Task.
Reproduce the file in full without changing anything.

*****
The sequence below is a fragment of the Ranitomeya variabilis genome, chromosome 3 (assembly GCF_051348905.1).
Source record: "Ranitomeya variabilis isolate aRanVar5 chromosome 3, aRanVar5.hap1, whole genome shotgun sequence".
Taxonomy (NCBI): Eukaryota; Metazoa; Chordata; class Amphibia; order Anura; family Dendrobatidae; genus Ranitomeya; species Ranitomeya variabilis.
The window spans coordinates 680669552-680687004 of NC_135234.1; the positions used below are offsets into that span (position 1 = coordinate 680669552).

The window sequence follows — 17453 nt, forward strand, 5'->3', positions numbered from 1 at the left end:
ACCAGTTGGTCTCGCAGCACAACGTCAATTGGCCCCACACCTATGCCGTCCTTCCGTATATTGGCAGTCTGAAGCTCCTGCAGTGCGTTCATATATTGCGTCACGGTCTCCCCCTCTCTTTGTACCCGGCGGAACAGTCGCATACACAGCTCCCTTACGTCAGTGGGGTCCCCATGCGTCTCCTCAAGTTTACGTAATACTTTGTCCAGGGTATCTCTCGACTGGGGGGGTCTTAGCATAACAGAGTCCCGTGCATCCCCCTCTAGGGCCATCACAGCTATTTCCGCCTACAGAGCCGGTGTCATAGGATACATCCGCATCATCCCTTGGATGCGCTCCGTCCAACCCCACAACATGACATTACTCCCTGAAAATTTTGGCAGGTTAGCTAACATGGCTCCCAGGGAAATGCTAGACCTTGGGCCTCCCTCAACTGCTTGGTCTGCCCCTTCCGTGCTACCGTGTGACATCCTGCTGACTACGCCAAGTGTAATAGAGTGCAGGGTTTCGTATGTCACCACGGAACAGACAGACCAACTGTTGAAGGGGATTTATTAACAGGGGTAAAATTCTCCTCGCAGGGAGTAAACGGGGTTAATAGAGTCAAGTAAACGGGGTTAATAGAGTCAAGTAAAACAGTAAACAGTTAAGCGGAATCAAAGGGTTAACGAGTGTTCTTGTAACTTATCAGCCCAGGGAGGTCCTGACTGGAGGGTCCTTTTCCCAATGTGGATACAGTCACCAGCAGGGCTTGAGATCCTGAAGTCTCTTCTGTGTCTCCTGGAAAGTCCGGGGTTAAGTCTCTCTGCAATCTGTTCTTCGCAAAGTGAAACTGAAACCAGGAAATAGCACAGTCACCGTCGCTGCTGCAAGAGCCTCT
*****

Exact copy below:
The sequence below is a fragment of the Ranitomeya variabilis genome, chromosome 3 (assembly GCF_051348905.1).
Source record: "Ranitomeya variabilis isolate aRanVar5 chromosome 3, aRanVar5.hap1, whole genome shotgun sequence".
Taxonomy (NCBI): Eukaryota; Metazoa; Chordata; class Amphibia; order Anura; family Dendrobatidae; genus Ranitomeya; species Ranitomeya variabilis.
The window spans coordinates 680669552-680687004 of NC_135234.1; the positions used below are offsets into that span (position 1 = coordinate 680669552).

The window sequence follows — 17453 nt, forward strand, 5'->3', positions numbered from 1 at the left end:
ACCAGTTGGTCTCGCAGCACAACGTCAATTGGCCCCACACCTATGCCGTCCTTCCGTATATTGGCAGTCTGAAGCTCCTGCAGTGCGTTCATATATTGCGTCACGGTCTCCCCCTCTCTTTGTACCCGGCGGAACAGTCGCATACACAGCTCCCTTACGTCAGTGGGGTCCCCATGCGTCTCCTCAAGTTTACGTAATACTTTGTCCAGGGTATCTCTCGACTGGGGGGGTCTTAGCATAACAGAGTCCCGTGCATCCCCCTCTAGGGCCATCACAGCTATTTCCGCCTACAGAGCCGGTGTCATAGGATACATCCGCATCATCCCTTGGATGCGCTCCGTCCAACCCCACAACATGACATTACTCCCTGAAAATTTTGGCAGGTTAGCTAACATGGCTCCCAGGGAAATGCTAGACCTTGGGCCTCCCTCAACTGCTTGGTCTGCCCCTTCCGTGCTACCGTGTGACATCCTGCTGACTACGCCAAGTGTAATAGAGTGCAGGGTTTCGTATGTCACCACGGAACAGACAGACCAACTGTTGAAGGGGATTTATTAACAGGGGTAAAATTCTCCTCGCAGGGAGTAAACGGGGTTAATAGAGTCAAGTAAACGGGGTTAATAGAGTCAAGTAAAACAGTAAACAGTTAAGCGGAATCAAAGGGTTAACGAGTGTTCTTGTAACTTATCAGCCCAGGGAGGTCCTGACTGGAGGGTCCTTTTCCCAATGTGGATACAGTCACCAGCAGGGCTTGAGATCCTGAAGTCTCTTCTGTGTCTCCTGGAAAGTCCGGGGTTAAGTCTCTCTGCAATCTGTTCTTCGCAAAGTGAAACTGAAACCAGGAAATAGCACAGTCACCGTCGCTGCTGCAAGAGCCTCT